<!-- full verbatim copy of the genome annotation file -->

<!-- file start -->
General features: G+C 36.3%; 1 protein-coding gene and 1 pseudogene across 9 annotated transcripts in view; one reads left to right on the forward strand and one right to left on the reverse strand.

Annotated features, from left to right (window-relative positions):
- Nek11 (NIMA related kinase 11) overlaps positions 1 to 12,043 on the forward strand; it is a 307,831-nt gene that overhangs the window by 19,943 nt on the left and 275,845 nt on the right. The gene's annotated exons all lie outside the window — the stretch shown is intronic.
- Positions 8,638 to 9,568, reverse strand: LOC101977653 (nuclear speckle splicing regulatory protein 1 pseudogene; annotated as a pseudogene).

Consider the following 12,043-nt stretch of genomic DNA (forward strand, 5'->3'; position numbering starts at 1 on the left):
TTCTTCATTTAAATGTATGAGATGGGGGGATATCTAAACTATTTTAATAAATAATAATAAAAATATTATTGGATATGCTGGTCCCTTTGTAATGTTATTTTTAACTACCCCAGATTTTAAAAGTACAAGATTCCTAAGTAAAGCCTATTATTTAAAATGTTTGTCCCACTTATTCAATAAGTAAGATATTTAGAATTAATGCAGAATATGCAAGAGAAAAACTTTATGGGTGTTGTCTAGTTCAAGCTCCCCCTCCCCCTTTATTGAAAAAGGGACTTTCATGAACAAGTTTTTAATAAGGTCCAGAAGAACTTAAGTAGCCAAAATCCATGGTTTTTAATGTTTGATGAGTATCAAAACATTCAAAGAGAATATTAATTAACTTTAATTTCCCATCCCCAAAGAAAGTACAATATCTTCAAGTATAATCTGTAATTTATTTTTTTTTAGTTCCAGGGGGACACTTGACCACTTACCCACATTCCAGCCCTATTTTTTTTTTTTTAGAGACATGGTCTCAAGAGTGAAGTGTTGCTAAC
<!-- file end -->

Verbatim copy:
General features: G+C 36.3%; 1 protein-coding gene and 1 pseudogene across 9 annotated transcripts in view; one reads left to right on the forward strand and one right to left on the reverse strand.

Annotated features, from left to right (window-relative positions):
- Nek11 (NIMA related kinase 11) overlaps positions 1 to 12,043 on the forward strand; it is a 307,831-nt gene that overhangs the window by 19,943 nt on the left and 275,845 nt on the right. The gene's annotated exons all lie outside the window — the stretch shown is intronic.
- Positions 8,638 to 9,568, reverse strand: LOC101977653 (nuclear speckle splicing regulatory protein 1 pseudogene; annotated as a pseudogene).

Consider the following 12,043-nt stretch of genomic DNA (forward strand, 5'->3'; position numbering starts at 1 on the left):
TTCTTCATTTAAATGTATGAGATGGGGGGATATCTAAACTATTTTAATAAATAATAATAAAAATATTATTGGATATGCTGGTCCCTTTGTAATGTTATTTTTAACTACCCCAGATTTTAAAAGTACAAGATTCCTAAGTAAAGCCTATTATTTAAAATGTTTGTCCCACTTATTCAATAAGTAAGATATTTAGAATTAATGCAGAATATGCAAGAGAAAAACTTTATGGGTGTTGTCTAGTTCAAGCTCCCCCTCCCCCTTTATTGAAAAAGGGACTTTCATGAACAAGTTTTTAATAAGGTCCAGAAGAACTTAAGTAGCCAAAATCCATGGTTTTTAATGTTTGATGAGTATCAAAACATTCAAAGAGAATATTAATTAACTTTAATTTCCCATCCCCAAAGAAAGTACAATATCTTCAAGTATAATCTGTAATTTATTTTTTTTTAGTTCCAGGGGGACACTTGACCACTTACCCACATTCCAGCCCTATTTTTTTTTTTTTAGAGACATGGTCTCAAGAGTGAAGTGTTGCTAAC